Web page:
Data brokers know everything about you – what FTC case against ad tech giant Kochava reveals
Kochava, the self-proclaimed industry leader in mobile app data analytics, is locked in a legal battle with the Federal Trade Commission in a case that could lead to big changes in the global data marketplace and in Congress’ approach to artificial intelligence and data privacy.
The stakes are high because Kochava’s secretive data acquisition and AI-aided analytics practices are commonplace in the global location data market. In addition to numerous lesser-known data brokers, the mobile data market includes larger players like Foursquare and data market exchanges like Amazon’s AWS Data Exchange. The FTC’s recently unsealed amended complaint against Kochava makes clear that there’s truth to what Kochava advertises: it can provide data for “Any Channel, Any Device, Any Audience,” and buyers can “Measure Everything with Kochava.”
Separately, the FTC is touting a settlement it just reached with data broker Outlogic, in what it calls the “first-ever ban on the use and sale of sensitive location data.” Outlogic has to destroy the location data it has and is barred from collecting or using such information to determine who comes and goes from sensitive locations, like health care centers, homeless and domestic abuse shelters, and religious places.
According to the FTC and proposed class-action lawsuits against Kochava on behalf of adults and children, the company secretly collects, without notice or consent, and otherwise obtains vast amounts of consumer location and personal data. It then analyzes that data using AI, which allows it to predict and influence consumer behavior in an impressively varied and alarmingly invasive number of ways, and serves it up for sale.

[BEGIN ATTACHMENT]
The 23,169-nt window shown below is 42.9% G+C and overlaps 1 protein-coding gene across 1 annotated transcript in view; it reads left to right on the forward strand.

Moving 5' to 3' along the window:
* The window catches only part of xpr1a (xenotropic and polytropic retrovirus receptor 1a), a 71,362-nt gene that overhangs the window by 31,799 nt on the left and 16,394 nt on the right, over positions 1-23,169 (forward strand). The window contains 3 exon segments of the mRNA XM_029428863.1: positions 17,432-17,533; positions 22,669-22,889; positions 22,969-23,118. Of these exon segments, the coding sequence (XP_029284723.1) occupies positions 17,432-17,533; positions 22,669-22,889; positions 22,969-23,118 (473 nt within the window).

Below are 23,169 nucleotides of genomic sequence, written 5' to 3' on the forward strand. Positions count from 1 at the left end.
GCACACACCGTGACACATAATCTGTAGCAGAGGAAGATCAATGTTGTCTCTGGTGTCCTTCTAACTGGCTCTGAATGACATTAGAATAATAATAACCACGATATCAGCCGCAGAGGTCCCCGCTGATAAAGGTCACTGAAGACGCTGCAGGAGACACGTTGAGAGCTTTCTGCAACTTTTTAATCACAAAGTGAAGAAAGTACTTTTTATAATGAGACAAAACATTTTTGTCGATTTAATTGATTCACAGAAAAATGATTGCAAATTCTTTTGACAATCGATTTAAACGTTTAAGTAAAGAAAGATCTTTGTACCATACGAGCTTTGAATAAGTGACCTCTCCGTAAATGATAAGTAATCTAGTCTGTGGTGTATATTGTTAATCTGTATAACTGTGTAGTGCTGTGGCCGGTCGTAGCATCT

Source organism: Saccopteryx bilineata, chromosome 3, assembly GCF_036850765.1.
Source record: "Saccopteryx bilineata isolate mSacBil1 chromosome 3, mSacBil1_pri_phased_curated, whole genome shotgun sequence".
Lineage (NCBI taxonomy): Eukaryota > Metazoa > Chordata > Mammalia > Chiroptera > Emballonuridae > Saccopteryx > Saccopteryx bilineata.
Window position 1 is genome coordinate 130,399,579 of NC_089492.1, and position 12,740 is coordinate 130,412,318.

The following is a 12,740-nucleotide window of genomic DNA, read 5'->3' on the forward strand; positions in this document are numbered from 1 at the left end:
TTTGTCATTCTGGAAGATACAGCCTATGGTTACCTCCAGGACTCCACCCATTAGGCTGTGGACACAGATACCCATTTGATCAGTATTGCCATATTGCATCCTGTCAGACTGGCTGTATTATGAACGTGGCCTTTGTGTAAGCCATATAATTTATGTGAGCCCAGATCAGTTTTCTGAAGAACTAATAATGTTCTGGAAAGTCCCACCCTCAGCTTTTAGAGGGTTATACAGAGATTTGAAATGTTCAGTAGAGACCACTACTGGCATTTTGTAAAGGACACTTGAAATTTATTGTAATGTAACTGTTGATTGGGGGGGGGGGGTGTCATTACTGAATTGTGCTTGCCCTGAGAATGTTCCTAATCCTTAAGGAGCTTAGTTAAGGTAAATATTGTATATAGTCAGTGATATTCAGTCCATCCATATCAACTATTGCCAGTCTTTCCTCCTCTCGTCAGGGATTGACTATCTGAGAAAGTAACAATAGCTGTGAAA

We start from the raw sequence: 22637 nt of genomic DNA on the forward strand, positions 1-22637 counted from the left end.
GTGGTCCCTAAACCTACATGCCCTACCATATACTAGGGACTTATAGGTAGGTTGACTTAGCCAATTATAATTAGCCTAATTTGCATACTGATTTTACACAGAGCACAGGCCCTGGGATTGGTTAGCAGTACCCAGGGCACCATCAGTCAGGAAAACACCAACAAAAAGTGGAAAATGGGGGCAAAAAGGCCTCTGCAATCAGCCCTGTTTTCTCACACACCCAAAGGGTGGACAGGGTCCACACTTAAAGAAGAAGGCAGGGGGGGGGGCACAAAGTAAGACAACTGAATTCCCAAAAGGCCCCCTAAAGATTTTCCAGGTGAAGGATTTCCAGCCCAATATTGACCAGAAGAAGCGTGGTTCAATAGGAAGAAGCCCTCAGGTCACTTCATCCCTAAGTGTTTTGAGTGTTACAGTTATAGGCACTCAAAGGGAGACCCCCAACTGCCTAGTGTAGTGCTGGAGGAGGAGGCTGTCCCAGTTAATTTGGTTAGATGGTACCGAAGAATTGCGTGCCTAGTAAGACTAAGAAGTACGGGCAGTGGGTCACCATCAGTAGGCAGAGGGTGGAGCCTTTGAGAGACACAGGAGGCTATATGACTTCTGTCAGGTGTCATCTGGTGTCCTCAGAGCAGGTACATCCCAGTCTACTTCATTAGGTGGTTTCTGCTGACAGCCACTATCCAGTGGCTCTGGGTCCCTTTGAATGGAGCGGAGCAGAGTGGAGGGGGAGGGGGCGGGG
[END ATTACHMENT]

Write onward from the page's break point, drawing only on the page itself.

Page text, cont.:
Kochava has denied the FTC’s allegations.
The FTC says Kochava sells a “360-degree perspective” on individuals and advertises it can “connect precise geolocation data with email, demographics, devices, households, and channels.” In other words, Kochava takes location data, aggregates it with other data and links it to consumer identities. The data it sells reveals precise information about a person, such as visits to hospitals, “reproductive health clinics, places of worship, homeless and domestic violence shelters, and addiction recovery facilities.” Moreover, by selling such detailed data about people, the FTC says “Kochava is enabling others to identify individuals and exposing them to threats of stigma, stalking, discrimination, job loss, and even physical violence.”
I’m a lawyer and law professor practicing, teaching and researching about AI, data privacy and evidence. These complaints underscore for me that U.S. law has not kept pace with regulation of commercially available data or governance of AI.
Most data privacy regulations in the U.S. were conceived in the pre-generative AI era, and there is no overarching federal law that addresses AI-driven data processing. There are Congressional efforts to regulate the use of AI in decision making, like hiring and sentencing. There are also efforts to provide public transparency around AI’s use. But Congress has yet to pass legislation.
What litigation documents reveal
According to the FTC, Kochava secretly collects and then sells its “Kochava Collective” data, which includes precise geolocation data, comprehensive profiles of individual consumers, consumers’ mobile app use details and Kochava’s “audience segments.”